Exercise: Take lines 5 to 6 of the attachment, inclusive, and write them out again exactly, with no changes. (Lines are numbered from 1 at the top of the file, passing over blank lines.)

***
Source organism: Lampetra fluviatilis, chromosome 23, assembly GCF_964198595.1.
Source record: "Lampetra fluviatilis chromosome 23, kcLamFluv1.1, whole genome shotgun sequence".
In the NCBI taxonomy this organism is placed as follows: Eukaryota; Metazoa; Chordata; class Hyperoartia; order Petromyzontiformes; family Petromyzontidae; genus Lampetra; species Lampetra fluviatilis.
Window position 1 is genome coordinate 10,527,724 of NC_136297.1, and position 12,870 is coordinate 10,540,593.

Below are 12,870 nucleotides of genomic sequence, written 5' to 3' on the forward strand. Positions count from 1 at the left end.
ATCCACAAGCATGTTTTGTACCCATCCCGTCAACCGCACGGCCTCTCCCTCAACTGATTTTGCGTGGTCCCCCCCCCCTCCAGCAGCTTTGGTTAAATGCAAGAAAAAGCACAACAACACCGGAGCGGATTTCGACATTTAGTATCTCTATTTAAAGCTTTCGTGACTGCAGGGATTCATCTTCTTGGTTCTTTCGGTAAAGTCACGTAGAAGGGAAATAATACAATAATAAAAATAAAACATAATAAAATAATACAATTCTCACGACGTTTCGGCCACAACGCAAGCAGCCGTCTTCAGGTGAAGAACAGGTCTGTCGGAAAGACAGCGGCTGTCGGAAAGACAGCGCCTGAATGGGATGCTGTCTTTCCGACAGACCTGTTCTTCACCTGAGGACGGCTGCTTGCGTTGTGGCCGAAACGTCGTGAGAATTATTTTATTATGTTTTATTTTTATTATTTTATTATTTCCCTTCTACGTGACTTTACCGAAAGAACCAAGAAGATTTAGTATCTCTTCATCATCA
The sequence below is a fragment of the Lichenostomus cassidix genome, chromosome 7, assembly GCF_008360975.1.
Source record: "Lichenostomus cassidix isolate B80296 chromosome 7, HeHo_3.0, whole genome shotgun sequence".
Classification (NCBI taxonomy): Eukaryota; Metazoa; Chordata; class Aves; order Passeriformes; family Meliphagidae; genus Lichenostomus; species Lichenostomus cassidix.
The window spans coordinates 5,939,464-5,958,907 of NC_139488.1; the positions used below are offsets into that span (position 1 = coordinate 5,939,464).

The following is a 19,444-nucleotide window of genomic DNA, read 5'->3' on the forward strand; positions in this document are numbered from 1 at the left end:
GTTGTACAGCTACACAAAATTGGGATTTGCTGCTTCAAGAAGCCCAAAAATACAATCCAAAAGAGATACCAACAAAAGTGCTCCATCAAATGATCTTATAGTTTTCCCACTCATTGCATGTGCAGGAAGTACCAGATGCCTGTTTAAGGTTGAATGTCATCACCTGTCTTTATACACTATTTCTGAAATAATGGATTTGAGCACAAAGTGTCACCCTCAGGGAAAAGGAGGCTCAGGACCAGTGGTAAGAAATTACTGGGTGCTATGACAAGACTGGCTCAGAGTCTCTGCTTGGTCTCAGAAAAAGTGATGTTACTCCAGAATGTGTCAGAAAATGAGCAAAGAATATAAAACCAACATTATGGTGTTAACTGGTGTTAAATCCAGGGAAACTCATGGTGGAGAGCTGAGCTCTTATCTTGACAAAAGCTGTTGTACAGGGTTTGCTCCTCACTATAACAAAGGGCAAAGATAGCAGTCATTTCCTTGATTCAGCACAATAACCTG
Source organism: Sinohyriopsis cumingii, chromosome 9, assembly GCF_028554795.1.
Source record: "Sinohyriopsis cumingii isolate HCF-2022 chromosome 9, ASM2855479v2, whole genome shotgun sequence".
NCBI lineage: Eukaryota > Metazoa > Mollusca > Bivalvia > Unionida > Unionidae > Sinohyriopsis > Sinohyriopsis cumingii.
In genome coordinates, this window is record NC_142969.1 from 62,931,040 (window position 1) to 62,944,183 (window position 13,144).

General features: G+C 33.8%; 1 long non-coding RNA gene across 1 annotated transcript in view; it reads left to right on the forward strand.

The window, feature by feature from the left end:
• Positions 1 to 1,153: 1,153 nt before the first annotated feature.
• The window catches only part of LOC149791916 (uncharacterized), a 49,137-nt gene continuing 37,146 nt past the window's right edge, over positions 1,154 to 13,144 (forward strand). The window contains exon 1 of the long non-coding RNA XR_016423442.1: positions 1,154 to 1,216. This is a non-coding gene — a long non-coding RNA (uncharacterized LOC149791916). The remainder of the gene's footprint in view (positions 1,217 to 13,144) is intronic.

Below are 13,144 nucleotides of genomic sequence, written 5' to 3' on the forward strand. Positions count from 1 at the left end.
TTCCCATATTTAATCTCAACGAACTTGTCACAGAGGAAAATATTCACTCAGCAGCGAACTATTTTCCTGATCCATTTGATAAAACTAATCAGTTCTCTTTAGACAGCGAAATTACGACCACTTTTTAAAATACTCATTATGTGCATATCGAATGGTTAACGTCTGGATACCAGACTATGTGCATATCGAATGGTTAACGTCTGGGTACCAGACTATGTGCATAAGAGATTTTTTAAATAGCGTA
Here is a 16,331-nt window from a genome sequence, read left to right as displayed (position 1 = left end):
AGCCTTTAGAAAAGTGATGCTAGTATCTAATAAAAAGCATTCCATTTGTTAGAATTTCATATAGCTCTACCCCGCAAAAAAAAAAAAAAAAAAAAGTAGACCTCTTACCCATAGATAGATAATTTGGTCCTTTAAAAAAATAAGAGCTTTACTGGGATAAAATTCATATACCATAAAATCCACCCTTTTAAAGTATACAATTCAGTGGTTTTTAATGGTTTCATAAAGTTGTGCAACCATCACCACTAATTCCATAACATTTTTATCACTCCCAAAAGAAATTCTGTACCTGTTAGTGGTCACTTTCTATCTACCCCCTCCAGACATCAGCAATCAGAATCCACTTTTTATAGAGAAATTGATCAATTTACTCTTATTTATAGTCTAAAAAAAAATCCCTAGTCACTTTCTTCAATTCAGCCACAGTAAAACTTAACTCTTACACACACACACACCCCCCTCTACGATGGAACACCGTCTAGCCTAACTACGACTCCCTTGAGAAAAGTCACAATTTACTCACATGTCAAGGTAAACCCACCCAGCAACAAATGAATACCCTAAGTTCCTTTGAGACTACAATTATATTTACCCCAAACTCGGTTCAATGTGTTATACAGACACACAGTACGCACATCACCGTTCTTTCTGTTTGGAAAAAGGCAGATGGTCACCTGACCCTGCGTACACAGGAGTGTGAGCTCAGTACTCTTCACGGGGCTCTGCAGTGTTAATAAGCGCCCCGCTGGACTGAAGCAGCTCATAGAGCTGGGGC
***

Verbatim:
Below are 12,870 nucleotides of genomic sequence, written 5' to 3' on the forward strand. Positions count from 1 at the left end.
ATCCACAAGCATGTTTTGTACCCATCCCGTCAACCGCACGGCCTCTCCCTCAACTGATTTTGCGTGGTCCCCCCCCCCTCCAGCAGCTTTGGTTAAATGCAAGAAAAAGCACAACAACACCGGAGCGGATTTCGACATTTAGTATCTCTATTTAAAGCTTTCGTGACTGCAGGGATTCATCTTCTTGGTTCTTTCGGTAAAGTCACGTAGAAGGGAAATAATACAATAATAAAAATAAAACATAATAAAATAATACAATTCTCACGACGTTTCGGCCACAACGCAAGCAGCCGTCTTCAGGTGAAGAACAGGTCTGTCGGAAAGACAGCGGCTGTCGGAAAGACAGCGCCTGAATGGGATGCTGTCTTTCCGACAGACCTGTTCTTCACCTGAGGACGGCTGCTTGCGTTGTGGCCGAAACGTCGTGAGAATTATTTTATTATGTTTTATTTTTATTATTTTATTATTTCCCTTCTACGTGACTTTACCGAAAGAACCAAGAAGATTTAGTATCTCTTCATCATCA